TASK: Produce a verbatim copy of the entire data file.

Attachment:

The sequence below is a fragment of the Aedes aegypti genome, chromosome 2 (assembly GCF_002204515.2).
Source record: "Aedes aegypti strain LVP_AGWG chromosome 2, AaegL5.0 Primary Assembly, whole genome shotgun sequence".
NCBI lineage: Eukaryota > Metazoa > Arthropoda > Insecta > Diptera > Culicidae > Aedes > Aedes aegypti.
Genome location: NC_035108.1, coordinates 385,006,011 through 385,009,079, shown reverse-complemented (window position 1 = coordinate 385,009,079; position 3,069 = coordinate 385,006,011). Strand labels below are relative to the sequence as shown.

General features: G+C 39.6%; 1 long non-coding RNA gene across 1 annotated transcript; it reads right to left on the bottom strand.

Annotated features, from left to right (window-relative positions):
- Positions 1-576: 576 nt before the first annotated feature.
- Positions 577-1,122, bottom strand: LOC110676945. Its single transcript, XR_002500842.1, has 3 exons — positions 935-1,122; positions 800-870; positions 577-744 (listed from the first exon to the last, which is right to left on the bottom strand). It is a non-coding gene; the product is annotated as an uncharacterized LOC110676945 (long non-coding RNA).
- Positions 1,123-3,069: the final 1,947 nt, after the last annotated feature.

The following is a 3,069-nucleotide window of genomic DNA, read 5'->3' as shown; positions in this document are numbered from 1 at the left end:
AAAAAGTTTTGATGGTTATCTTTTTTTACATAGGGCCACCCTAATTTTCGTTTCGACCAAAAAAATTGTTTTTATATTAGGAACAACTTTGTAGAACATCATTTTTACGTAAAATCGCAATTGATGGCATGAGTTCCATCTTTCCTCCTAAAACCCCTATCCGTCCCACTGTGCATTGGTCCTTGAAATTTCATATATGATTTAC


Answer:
The sequence below is a fragment of the Aedes aegypti genome, chromosome 2 (assembly GCF_002204515.2).
Source record: "Aedes aegypti strain LVP_AGWG chromosome 2, AaegL5.0 Primary Assembly, whole genome shotgun sequence".
NCBI lineage: Eukaryota > Metazoa > Arthropoda > Insecta > Diptera > Culicidae > Aedes > Aedes aegypti.
Genome location: NC_035108.1, coordinates 385,006,011 through 385,009,079, shown reverse-complemented (window position 1 = coordinate 385,009,079; position 3,069 = coordinate 385,006,011). Strand labels below are relative to the sequence as shown.

General features: G+C 39.6%; 1 long non-coding RNA gene across 1 annotated transcript; it reads right to left on the bottom strand.

Annotated features, from left to right (window-relative positions):
- Positions 1-576: 576 nt before the first annotated feature.
- Positions 577-1,122, bottom strand: LOC110676945. Its single transcript, XR_002500842.1, has 3 exons — positions 935-1,122; positions 800-870; positions 577-744 (listed from the first exon to the last, which is right to left on the bottom strand). It is a non-coding gene; the product is annotated as an uncharacterized LOC110676945 (long non-coding RNA).
- Positions 1,123-3,069: the final 1,947 nt, after the last annotated feature.

The following is a 3,069-nucleotide window of genomic DNA, read 5'->3' as shown; positions in this document are numbered from 1 at the left end:
AAAAAGTTTTGATGGTTATCTTTTTTTACATAGGGCCACCCTAATTTTCGTTTCGACCAAAAAAATTGTTTTTATATTAGGAACAACTTTGTAGAACATCATTTTTACGTAAAATCGCAATTGATGGCATGAGTTCCATCTTTCCTCCTAAAACCCCTATCCGTCCCACTGTGCATTGGTCCTTGAAATTTCATATATGATTTAC